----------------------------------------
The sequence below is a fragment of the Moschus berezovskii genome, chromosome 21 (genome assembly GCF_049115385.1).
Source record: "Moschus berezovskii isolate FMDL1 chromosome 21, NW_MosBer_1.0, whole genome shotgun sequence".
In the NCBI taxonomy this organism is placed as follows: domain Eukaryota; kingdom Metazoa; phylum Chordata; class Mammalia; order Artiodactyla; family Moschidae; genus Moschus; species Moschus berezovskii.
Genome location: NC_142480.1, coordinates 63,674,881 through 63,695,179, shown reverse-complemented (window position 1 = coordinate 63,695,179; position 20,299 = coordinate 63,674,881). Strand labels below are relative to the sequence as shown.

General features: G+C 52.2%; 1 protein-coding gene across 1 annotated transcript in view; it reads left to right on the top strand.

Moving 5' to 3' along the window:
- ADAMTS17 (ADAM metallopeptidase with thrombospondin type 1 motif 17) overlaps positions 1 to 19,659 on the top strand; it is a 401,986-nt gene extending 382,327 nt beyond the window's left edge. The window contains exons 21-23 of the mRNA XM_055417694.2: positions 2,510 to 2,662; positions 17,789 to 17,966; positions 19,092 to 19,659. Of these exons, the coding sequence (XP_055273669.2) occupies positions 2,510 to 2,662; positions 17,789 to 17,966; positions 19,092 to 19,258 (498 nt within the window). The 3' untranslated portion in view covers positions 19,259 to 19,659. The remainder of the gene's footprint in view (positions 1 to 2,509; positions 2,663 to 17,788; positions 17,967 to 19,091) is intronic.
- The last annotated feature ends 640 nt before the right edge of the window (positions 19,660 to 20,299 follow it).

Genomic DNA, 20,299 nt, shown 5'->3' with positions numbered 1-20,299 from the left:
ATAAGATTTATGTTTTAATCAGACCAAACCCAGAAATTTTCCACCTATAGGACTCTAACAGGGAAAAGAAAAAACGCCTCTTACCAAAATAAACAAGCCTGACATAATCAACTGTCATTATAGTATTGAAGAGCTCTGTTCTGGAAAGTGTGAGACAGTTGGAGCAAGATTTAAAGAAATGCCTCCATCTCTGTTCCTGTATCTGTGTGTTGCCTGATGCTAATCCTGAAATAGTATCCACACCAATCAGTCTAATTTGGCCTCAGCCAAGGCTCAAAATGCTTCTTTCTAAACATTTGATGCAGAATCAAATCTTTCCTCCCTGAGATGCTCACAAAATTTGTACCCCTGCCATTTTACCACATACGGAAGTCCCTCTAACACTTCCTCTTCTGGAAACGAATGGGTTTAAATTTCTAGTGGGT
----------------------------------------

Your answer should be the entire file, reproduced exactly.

The sequence below is a fragment of the Moschus berezovskii genome, chromosome 21 (genome assembly GCF_049115385.1).
Source record: "Moschus berezovskii isolate FMDL1 chromosome 21, NW_MosBer_1.0, whole genome shotgun sequence".
In the NCBI taxonomy this organism is placed as follows: domain Eukaryota; kingdom Metazoa; phylum Chordata; class Mammalia; order Artiodactyla; family Moschidae; genus Moschus; species Moschus berezovskii.
Genome location: NC_142480.1, coordinates 63,674,881 through 63,695,179, shown reverse-complemented (window position 1 = coordinate 63,695,179; position 20,299 = coordinate 63,674,881). Strand labels below are relative to the sequence as shown.

General features: G+C 52.2%; 1 protein-coding gene across 1 annotated transcript in view; it reads left to right on the top strand.

Moving 5' to 3' along the window:
- ADAMTS17 (ADAM metallopeptidase with thrombospondin type 1 motif 17) overlaps positions 1 to 19,659 on the top strand; it is a 401,986-nt gene extending 382,327 nt beyond the window's left edge. The window contains exons 21-23 of the mRNA XM_055417694.2: positions 2,510 to 2,662; positions 17,789 to 17,966; positions 19,092 to 19,659. Of these exons, the coding sequence (XP_055273669.2) occupies positions 2,510 to 2,662; positions 17,789 to 17,966; positions 19,092 to 19,258 (498 nt within the window). The 3' untranslated portion in view covers positions 19,259 to 19,659. The remainder of the gene's footprint in view (positions 1 to 2,509; positions 2,663 to 17,788; positions 17,967 to 19,091) is intronic.
- The last annotated feature ends 640 nt before the right edge of the window (positions 19,660 to 20,299 follow it).

Genomic DNA, 20,299 nt, shown 5'->3' with positions numbered 1-20,299 from the left:
ATAAGATTTATGTTTTAATCAGACCAAACCCAGAAATTTTCCACCTATAGGACTCTAACAGGGAAAAGAAAAAACGCCTCTTACCAAAATAAACAAGCCTGACATAATCAACTGTCATTATAGTATTGAAGAGCTCTGTTCTGGAAAGTGTGAGACAGTTGGAGCAAGATTTAAAGAAATGCCTCCATCTCTGTTCCTGTATCTGTGTGTTGCCTGATGCTAATCCTGAAATAGTATCCACACCAATCAGTCTAATTTGGCCTCAGCCAAGGCTCAAAATGCTTCTTTCTAAACATTTGATGCAGAATCAAATCTTTCCTCCCTGAGATGCTCACAAAATTTGTACCCCTGCCATTTTACCACATACGGAAGTCCCTCTAACACTTCCTCTTCTGGAAACGAATGGGTTTAAATTTCTAGTGGGT